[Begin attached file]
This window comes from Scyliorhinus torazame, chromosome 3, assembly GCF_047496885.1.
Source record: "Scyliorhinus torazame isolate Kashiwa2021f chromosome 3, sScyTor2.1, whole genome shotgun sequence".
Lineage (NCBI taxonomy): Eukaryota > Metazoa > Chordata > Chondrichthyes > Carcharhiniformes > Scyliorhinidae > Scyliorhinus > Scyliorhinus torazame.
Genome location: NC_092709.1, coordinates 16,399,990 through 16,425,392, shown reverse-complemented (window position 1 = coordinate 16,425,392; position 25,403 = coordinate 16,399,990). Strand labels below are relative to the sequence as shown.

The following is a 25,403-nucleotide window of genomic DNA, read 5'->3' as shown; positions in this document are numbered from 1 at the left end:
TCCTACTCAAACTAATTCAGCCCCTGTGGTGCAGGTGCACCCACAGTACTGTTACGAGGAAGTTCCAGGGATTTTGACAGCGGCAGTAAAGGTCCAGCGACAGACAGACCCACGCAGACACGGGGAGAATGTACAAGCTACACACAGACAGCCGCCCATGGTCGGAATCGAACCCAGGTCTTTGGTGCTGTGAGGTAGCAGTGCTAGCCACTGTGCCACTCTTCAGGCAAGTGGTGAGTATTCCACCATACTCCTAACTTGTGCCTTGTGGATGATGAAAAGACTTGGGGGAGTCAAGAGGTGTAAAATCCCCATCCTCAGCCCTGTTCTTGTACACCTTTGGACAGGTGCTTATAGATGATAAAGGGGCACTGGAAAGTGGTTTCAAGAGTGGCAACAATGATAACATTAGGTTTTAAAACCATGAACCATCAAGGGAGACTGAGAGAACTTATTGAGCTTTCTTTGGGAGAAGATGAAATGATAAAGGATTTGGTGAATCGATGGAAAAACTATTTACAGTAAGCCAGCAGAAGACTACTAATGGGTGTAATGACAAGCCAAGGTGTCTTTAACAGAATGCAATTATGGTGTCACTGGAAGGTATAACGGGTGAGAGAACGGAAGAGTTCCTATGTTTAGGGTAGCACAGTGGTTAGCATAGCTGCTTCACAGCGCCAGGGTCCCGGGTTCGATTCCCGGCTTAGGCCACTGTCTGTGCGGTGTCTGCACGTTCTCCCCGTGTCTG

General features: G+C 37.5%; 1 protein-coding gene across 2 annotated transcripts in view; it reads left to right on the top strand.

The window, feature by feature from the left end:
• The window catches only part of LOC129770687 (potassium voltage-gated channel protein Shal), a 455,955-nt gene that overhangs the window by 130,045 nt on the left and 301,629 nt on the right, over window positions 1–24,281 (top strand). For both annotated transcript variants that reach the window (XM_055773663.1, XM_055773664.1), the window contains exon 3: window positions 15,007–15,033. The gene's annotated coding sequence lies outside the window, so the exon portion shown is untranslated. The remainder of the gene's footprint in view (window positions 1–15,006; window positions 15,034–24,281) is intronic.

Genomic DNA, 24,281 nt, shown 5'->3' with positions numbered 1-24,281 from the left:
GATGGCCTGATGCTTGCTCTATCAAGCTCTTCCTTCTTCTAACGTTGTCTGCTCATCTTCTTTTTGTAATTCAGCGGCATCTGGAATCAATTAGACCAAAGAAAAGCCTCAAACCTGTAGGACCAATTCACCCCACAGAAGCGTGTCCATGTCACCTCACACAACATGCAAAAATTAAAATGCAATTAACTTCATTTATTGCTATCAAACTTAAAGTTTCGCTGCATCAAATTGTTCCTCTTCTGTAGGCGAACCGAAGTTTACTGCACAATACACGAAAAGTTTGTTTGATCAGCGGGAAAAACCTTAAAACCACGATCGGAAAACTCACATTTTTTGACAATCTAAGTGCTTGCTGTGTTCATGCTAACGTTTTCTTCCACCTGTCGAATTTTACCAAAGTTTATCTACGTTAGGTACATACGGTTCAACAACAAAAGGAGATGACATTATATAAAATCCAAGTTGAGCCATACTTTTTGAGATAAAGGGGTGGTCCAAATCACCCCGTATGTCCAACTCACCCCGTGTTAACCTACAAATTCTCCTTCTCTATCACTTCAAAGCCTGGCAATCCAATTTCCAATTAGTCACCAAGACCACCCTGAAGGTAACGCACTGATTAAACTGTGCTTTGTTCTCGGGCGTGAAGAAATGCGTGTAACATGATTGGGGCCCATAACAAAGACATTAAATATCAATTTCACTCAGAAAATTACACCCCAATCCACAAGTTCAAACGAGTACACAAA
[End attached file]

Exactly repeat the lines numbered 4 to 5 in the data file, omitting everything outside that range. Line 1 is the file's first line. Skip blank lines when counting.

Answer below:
Genome location: NC_092709.1, coordinates 16,399,990 through 16,425,392, shown reverse-complemented (window position 1 = coordinate 16,425,392; position 25,403 = coordinate 16,399,990). Strand labels below are relative to the sequence as shown.

The following is a 25,403-nucleotide window of genomic DNA, read 5'->3' as shown; positions in this document are numbered from 1 at the left end: